Albany Times Union 12-24-21 “RPI professor gathers citizen scientist to test Troy’s soil”
Sociologist Abby Kinchy was fairly certain there was lead in the soils around Troy. Lead occurs naturally in soils, but there is more in urban areas where there has been industrial activity, or where old houses with leaded paint have been knocked down. And even though leaded gas is no longer sold in the United States, the particulate dropped from passing vehicles remains in the soil next to the road. There is no safe exposure to lead, according to the World Health Organization.
When Kinchy, a professor at the Rensselaer Polytechnic Institute, set out to prove there was indeed lead in Troy’s soil, she didn’t call on scientists. Instead, she asked the people who live in North Central Troy to join the study as citizen scientists. Her goal was not only to test the soil, but to empower regular people.
The project was made possible through a three-year, $500,000 grant from the National Science Foundation that involved not only Troy but Arica, Chile, where the soil has been contaminated by waste from the mining industry.
Kinchy and her colleagues adapted a simple test using a strip of paper used to determine low, medium or high levels of lead. They also tested for arsenic. Kinchy posted fliers throughout North Central Troy looking for “soil justice fellows,” who were paid a small stipend. She ended up 11 fellows, many of them mothers who lived in the area, or had connections to it. The Sanctuary for Independent Media stepped in as a partner and provided a venue — Nature Lab, an abandoned building on Sixth Avenue the staff and volunteers converted into a resource for the community.
Azuré Kauikeolani Iversen-Keahi was one of the moms who joined the study. She’s a Lansingburg resident, a volunteer at the Sanctuary’s outdoor learning space and an avid gardener. Her children, 3 and 5, have elevated lead levels in their blood, Iversen-Keahi said.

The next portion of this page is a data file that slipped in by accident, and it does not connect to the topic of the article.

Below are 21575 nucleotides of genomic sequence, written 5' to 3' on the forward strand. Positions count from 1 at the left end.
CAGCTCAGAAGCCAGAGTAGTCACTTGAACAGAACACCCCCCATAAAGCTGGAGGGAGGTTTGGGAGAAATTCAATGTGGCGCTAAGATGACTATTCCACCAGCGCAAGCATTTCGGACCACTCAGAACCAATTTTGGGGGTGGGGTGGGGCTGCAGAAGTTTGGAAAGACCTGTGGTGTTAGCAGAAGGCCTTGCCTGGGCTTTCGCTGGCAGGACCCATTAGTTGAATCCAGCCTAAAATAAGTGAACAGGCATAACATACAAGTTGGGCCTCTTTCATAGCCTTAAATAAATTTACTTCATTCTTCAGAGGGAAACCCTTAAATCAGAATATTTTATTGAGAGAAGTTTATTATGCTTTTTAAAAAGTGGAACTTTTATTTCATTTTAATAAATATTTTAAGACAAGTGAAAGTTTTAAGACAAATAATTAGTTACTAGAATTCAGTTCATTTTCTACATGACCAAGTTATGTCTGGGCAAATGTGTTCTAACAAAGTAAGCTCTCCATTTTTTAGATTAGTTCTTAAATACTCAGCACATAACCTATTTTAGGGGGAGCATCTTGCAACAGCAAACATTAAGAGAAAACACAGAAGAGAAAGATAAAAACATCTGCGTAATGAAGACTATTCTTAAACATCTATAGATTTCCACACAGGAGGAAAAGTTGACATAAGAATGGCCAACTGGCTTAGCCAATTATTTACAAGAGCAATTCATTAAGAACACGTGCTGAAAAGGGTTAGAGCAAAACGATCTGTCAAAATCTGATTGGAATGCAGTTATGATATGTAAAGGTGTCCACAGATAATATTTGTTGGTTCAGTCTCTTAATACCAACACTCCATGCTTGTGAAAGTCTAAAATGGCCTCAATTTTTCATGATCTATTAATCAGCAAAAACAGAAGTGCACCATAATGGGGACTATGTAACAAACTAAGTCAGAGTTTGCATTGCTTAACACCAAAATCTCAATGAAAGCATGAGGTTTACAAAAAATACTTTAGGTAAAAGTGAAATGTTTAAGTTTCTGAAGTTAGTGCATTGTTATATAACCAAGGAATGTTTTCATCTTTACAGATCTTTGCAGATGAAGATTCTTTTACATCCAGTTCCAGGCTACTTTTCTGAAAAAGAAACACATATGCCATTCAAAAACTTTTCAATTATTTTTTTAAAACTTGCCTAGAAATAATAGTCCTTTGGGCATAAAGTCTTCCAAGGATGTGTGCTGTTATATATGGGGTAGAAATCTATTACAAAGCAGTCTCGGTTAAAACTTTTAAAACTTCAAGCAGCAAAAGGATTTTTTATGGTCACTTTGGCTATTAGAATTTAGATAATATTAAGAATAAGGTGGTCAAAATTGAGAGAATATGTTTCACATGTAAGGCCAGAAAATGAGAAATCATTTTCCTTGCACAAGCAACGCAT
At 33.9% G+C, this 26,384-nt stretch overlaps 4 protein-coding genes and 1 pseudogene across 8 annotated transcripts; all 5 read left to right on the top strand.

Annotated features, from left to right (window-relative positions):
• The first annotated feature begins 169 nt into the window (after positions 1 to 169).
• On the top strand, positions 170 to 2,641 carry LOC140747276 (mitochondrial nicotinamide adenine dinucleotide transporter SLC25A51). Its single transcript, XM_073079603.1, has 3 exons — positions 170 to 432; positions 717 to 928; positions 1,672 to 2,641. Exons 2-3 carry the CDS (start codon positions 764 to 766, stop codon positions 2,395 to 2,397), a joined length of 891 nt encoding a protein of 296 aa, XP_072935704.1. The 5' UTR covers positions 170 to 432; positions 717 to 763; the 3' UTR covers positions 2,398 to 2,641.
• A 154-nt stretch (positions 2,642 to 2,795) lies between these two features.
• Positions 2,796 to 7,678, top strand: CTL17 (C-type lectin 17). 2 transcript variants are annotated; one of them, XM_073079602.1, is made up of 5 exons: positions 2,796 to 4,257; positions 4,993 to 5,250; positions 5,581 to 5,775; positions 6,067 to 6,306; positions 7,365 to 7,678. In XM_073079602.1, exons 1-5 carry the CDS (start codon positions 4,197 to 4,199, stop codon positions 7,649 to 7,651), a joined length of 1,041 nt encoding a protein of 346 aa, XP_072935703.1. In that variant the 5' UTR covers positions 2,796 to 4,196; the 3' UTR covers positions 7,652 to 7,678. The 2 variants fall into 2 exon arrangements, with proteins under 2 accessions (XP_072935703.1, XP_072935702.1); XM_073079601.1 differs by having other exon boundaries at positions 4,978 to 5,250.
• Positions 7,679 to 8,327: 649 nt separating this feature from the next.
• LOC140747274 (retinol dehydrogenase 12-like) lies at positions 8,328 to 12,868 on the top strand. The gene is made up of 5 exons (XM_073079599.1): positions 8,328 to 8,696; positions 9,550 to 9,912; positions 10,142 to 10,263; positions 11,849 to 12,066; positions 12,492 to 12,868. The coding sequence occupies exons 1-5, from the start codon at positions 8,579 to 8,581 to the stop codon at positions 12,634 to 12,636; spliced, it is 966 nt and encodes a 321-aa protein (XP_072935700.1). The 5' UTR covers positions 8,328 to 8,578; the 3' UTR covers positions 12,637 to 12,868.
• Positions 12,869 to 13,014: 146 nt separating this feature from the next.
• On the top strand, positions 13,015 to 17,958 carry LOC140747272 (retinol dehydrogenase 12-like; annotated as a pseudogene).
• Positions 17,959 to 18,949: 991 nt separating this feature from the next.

“It was a powerful experience and I was grateful to be connected to a opportunity to have access to a process I never thought I’d have,” Iversen-Keahi said. “I’m an indigenous person and I was comforted by working with quite a few women of color. It felt good to share space with other mothers of color and have this opportunity. We know systems in our society need repair and to have these tools available to us gives us a chance to protect ourselves and our children.”
Iversen-Keahi didn’t find lead or arsenic on her property, and no lead was detected in soil samples from public spaces and playgrounds, but lead was detected in five samples from five yards and gardens in high or very high levels. Kinchy recommended relocated gardens, covering bare soil with mulch (available free to Troy residents) and planting grass or other ground-cover plants.
Lead was not present at a detectable level in the other 20 samples. The results found at the Nature Lab were confirmed in a lab. Arsenic was detected in one sample from one garden; The test indicated a “medium” arsenic concentration.
Kinchy explained the danger from lead in soil comes from dust, making it extra-important to thoroughly wash vegetables. She said the nature of lead makes it unlikely plants will draw it out of soil and into the fruits, but the soil pH also influences how much lead might eventually end up in crops.
The lead levels found in Arica were much higher. A mining firm importer smelter waste to the community and dumped it; even after the waste was removed, the heavy metals — arsenic and lead — remained.
Lead exposure has debilitating, irreversible and long-lasting effects according to the WHO: High levels of exposure damages the brain and central nervous system, causing coma, convulsions and even death. Even low levels that cause no obvious symptoms can reduce a child’s IQ and cause behavioral changes. Elevated lead levels are more common among poor kids because children’s bodies absorb more lead if other nutrients, like calcium or iron, are lacking.
Kinchy’s next step is to write a handbook with her colleagues so other community organizations can replicate the study.
Although soil testing existed before the Troy study — anyone can send away a sample to a lab for a small fee — the community-based approach allowed Kinchy to and the soil justice fellows to talk to each other and come up with plans for what to do once the lead was detected.
“Our goal was to do an open science approach and make the tools available to anyone who wants to do it,” she said.